2017 Cane Creek DBcoil(IL) & VALT

Words Andrew Major
Date Aug 19, 2016

If you have been sitting on the fence about the coil shock comeback Cane Creek’s new damper and spring combo, the Double Barrel Coil Inline (Cane Creek DBCIL) and lightweight VALT coil spring are intended to give you a two handed shove onto the side of “less fade, more control, and greater consistency.”

Cane Creek DBCIL Shock

The idea is pretty forward. Riders are pushing shorter travel trail bikes to new limits and even the best air shocks can have issues with heat, initial feel, consistency, and longevity due to their air seals. This is especially true of long aggressive descents on smaller, non-reservoir, trail shocks where the dampers have limited amounts of oil.

Cane Creek DBCIL

Cane Creek Double Barrel Coil Inline Shock (CC DBCIL). Light weight twin tube damper with climb switch for riders getting really aggressive on their trail bikes.

From a performance perspective there are a lot of bikes on the market that purport to rely air spring volume tuning to dial in performance but the beauty of a coil spring and its more sensitive initialization, is the ability to run a firmer spring. That means less sag for more usable suspension travel with no loss of initial traction.

Add in to the mix a desire to keep trail bikes light and a number of designs that cannot accommodate a reservoir shock, or a reservoir shock and a water bottle, and the Cane Creek DBCIL may have arrived at the right time.

Cane Creek DBCIL

No air spring and no air spring seal friction means may less heat generation and way better heat dissipation for excellent damper performance even without the extra oil volume of a reservoir.

The Cane Creek DBCIL is completely externally tune able: low-speed compression, high-speed compression, low speed rebound, high-speed rebound, and spring rate with easy set-up,thanks to Cane Creek’s base tunes.  There’s also the excellent Climb Switch which increases both low speed rebound and compression damping to provide a good pedaling platform while maintaining excellent traction.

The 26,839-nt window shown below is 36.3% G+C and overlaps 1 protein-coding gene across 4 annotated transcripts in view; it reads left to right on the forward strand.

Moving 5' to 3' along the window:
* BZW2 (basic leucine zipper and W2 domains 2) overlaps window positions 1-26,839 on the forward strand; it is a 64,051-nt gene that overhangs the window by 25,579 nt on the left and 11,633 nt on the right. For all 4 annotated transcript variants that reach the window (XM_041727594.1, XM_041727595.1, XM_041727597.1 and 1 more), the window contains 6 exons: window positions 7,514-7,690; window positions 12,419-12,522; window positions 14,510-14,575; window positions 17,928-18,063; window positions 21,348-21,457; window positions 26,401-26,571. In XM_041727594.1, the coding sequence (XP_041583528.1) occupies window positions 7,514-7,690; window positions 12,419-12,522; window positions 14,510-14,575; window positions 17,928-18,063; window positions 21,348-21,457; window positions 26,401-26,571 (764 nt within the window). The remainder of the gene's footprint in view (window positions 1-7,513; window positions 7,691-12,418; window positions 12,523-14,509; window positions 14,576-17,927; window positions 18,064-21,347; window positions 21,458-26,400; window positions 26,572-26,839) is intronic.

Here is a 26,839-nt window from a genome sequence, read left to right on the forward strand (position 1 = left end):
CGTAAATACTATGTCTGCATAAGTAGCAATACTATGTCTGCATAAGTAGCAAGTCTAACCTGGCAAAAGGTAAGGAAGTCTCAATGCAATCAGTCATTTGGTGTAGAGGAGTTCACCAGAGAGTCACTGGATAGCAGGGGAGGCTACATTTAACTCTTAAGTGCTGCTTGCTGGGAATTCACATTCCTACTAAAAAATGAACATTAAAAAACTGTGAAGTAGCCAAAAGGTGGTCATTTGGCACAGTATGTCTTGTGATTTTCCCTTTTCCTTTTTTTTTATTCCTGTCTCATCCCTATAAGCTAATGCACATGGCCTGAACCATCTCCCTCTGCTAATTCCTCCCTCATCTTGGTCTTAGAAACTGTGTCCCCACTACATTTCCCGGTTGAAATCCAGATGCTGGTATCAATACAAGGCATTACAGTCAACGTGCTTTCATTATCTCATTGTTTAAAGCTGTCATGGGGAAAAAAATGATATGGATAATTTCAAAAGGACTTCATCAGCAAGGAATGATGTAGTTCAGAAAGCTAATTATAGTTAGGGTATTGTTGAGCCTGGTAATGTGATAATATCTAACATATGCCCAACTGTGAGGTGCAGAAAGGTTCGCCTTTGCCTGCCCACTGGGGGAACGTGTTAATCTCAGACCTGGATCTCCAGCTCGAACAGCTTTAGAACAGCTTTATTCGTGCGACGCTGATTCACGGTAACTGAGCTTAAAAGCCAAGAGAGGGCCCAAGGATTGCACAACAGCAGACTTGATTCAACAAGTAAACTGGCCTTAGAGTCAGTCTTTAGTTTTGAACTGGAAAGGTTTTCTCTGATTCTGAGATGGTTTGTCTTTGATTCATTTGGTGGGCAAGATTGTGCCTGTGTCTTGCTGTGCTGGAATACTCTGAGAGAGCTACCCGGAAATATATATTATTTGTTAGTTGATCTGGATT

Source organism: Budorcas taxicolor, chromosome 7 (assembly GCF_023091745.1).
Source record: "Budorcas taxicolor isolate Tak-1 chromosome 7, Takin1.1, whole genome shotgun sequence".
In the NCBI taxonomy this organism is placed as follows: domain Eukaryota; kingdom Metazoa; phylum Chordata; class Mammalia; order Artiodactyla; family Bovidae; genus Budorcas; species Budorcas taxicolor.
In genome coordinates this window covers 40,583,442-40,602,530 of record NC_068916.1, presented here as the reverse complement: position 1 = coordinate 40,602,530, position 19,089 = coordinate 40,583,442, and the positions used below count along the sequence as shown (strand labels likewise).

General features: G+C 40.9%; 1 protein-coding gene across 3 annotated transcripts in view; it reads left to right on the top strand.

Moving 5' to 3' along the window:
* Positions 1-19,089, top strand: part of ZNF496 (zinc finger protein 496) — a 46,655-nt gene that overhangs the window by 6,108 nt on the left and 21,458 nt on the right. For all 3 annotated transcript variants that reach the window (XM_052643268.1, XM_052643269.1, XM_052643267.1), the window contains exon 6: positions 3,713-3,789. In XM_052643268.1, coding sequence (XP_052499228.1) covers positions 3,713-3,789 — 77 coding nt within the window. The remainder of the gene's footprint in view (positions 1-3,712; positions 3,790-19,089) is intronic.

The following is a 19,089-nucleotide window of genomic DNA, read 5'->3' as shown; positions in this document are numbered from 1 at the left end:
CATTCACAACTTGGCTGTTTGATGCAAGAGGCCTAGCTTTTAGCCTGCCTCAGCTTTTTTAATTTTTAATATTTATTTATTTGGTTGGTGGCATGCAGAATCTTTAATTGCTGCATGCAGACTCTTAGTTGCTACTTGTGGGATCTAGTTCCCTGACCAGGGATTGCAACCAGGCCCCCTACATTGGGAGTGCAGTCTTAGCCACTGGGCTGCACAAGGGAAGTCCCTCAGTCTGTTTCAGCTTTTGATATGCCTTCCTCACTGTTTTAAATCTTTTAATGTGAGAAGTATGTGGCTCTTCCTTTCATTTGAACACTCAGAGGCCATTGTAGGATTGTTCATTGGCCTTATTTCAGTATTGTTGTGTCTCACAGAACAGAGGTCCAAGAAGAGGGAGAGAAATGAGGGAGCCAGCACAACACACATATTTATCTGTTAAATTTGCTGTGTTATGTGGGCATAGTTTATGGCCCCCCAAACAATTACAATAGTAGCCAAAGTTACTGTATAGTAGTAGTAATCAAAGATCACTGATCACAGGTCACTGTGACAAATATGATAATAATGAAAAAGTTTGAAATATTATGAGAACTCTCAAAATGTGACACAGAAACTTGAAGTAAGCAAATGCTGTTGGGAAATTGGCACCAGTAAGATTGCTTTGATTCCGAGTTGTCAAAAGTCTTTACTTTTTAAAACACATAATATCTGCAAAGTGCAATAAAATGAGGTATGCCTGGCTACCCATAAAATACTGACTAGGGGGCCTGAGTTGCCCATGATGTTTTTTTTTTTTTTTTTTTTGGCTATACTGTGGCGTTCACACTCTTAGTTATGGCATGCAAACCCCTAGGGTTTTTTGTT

In terms of performance longevity the DBCIL appears to share damper components with the DBAir Inline; however, it bears noting that issues with that shock that weren’t related to the high volume air spring have been resolved. We are hoping to have the opportunity to speak definitively about the durability, performance, and internals of the shock in the future with a full review and teardown.

Cane Creek DBCIL

The Cane Creek VALT spring uses higher quality steel to save 50-211g off of a stock Cane Creek spring, depending on your desired weight and stroke, with no loss in performance or durability.

Cane Creek VALT Spring

Adding to Cane Creek’s argument for coil sprung suspension is their new VALT steel spring. Like PUSH Industries and Fox Racing Shox, Cane Creek is using higher quality materials to reduce weight without compromising performance, consistency, or durability.

The weights are not verified at this time but to pick a few key springs from the claimed weight savings of 50 to 211 grams that are sure to be popular with Cane Creek DBCIL customers you’ll save 58.5g on a 500lb x 2.25″ stroke spring and an impressive 170.8g on a 450lb x 2.5″ stroke spring.

The VALT springs are compatible will all of Cane Creek’s existing DBCoil shocks and they will also be selling them in 3″ and 3.5″ stroke lengths. A 500lb x3″ stroke spring will save you 190g compared to the current spring on your DH bike.

Cane Creek DBCIL

No more sacrifices. Well, except for money you could use to buy other bike parts or beer (or food)… but otherwise the Coil-IL could be a great upgrade option for a lot of riders.

Yes, this is press release material! Yes, it is interesting!? At very least I know a few candidates for this shock both from the perspective of much lower maintenance but also riders with bikes where they’d love to improve suspension performance without having to choose to give up their water bottle.

The Cane Creek DBCIL will be available in a range of standard and metric trail bike sizes from 7.5″ to 8.5″ eye-to-eye length shocks and their metric equivalents.

The coil shock comeback continues. 2017 meet 2007?

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Poo Stance  - Aug. 23, 2016, 10:31 a.m.

Neato. This product does serve a purpose. Bikes are much lighter than even the out going model that running a proper shock can result in zero weight gain.
How long until Öhlins offers a similar product. One year? Two years?


Tim Coleman  - Aug. 21, 2016, 9:44 p.m.

I can't wait to try both those springs and the new shock.


Shoreboy  - Aug. 19, 2016, 2:45 p.m.

Its a steel spring…


Maximum Radness  - Aug. 19, 2016, 1:37 p.m.

I love coils shocks, and I love Ti. That's it.


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